I was on Facebook for a minute to check email and saw a friend's post about the new reality show Preachers of L.A. It simply said, “Preachers of LA, hmmmm.” That summed up my initial thoughts as well, so I turned it on and watched the first episode.
My first thought was, Why would anyone serious about ministry subject themselves to the reality show game of posturing and editing by producers to get viewers, not necessarily to tell the truth? I’m no stranger to this, as I was approached in 2006 to do my own show. The producers wanted a show about the life of an evangelist. I discussed it with my wife but deep down I knew no matter how hard we tried to show the realistic demands and passion about the ministry life the producers would edit it in ways that would not portray who we truly are just to sell the show. In other words, drama sells.
When I asked why they had sought me out their response was, “You have an interesting back story” I knew what they meant. I had been a firefighter in Oklahoma who had left to pursue a career as an actor. My desire was to help people at a greater level through the money and influence of a successful career. While I did experience some success, I also made some of the worst choices of my life.
As a nonbeliever at the time I was definitely not being Spirit-led in my choices. I chose to act in some low-budget movies and playboy vignettes. My justification was that the sex scene I was acting out wasn’t any worse than you see in mainstream movies. The reality was being associated with this ruined any chance of a legitimate acting career and has come up a couple of times in my 15 years of speaking.
I knew those producers wouldn’t tell my story of restoration the way it should be told: my rededication at The Church on the Way and Pastor Jack Hayford’s messages changing my life; my walking away from the entertainment world to become a speaker to both faith-based and secular audiences encouraging people to get their shout back and live their dreams. So I made the choice to say no to the temptation of reality television.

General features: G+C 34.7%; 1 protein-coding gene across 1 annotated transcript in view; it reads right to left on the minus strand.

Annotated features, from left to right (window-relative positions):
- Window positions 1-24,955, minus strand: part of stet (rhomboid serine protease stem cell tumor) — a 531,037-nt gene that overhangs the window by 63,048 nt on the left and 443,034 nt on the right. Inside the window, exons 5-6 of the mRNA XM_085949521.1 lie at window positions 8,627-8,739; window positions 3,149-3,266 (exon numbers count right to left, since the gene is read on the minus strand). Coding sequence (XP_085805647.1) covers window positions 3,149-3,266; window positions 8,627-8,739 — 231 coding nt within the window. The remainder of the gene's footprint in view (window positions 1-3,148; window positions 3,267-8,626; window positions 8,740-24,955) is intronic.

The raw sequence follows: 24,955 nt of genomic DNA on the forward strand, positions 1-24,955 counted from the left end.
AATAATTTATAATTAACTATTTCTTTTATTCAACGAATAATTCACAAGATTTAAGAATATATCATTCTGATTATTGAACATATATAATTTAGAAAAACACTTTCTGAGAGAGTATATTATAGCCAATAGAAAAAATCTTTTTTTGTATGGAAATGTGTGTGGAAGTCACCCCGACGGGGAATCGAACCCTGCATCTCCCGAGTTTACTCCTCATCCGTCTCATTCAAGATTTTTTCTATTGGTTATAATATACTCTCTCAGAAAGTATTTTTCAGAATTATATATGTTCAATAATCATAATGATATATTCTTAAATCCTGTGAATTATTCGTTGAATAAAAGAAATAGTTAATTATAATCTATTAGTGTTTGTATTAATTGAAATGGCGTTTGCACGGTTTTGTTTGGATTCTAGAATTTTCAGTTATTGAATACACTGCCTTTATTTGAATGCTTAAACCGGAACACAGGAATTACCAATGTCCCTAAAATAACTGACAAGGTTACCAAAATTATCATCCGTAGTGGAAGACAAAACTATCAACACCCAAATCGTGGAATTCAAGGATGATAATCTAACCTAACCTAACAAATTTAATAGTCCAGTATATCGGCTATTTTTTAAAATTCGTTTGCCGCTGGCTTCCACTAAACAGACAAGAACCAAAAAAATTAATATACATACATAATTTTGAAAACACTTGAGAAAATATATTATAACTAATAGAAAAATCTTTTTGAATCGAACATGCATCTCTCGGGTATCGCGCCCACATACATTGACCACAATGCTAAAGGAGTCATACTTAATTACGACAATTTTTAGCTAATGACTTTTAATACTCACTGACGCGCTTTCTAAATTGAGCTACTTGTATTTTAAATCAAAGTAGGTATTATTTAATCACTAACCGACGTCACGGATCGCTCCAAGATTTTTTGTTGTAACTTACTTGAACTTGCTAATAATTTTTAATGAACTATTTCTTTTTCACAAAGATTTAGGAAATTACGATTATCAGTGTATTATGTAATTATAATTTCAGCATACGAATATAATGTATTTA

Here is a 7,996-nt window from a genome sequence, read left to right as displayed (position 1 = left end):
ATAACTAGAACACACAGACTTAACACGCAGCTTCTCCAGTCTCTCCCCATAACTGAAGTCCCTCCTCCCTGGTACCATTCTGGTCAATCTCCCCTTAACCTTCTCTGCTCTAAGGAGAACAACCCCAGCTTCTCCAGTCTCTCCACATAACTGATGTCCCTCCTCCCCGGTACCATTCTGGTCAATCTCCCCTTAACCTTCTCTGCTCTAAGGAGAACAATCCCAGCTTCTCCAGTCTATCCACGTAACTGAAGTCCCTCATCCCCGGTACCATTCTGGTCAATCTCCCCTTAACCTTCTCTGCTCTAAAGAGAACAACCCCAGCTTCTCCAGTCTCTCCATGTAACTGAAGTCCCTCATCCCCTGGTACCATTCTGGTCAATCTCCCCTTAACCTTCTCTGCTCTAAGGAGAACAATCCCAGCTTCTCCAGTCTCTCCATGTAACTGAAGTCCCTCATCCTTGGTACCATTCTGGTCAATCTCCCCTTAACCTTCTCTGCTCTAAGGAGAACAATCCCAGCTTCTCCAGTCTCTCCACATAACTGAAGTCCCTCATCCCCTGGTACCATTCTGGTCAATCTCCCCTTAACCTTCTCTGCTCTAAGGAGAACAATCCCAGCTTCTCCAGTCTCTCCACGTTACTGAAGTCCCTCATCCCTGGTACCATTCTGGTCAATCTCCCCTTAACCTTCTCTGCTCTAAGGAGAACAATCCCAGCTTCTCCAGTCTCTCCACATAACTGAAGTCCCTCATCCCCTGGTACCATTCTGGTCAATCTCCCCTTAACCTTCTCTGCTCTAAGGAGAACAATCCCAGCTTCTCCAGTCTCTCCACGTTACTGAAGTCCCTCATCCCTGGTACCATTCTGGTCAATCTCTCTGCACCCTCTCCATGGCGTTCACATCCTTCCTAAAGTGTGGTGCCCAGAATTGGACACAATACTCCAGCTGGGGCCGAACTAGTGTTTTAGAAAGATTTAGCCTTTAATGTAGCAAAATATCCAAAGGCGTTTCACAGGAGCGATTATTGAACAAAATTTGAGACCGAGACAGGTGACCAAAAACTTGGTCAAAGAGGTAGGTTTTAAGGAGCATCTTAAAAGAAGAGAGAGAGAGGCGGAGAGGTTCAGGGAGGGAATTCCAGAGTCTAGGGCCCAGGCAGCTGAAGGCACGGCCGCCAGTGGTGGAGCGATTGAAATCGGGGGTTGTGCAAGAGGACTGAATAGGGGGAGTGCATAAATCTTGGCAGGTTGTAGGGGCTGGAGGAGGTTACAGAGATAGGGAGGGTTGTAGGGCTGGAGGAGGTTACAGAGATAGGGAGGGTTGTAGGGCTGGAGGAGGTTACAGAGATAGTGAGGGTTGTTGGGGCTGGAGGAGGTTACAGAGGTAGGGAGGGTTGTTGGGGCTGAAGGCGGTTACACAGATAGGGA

Which brings me back to Preachers of L.A. I spent 11 years in Los Angeles and have met a couple of the pastors on the show. I was even good friends with one of the pastors' wives from the days of The Hollywood Bible Study. I understand the L.A. culture and what it’s like to minister in that city. But there is a reason you don’t see much more high-profile preachers on this show. They knew better!
We must all have the guts to show our scars and tell our story to give others hope and set them free. But it’s another to leverage that for our gain. I will not judge these men for putting themselves and their families in this position, but I think they need to look long and hard at what their motive was for saying yes. No matter what their motive was, this will not go well. The feedback on Twitter and Facebook has been 95 percent negative. The best we can hope for is that this creates dialogue that will challenge us all to stay humble and teachable no matter our position.
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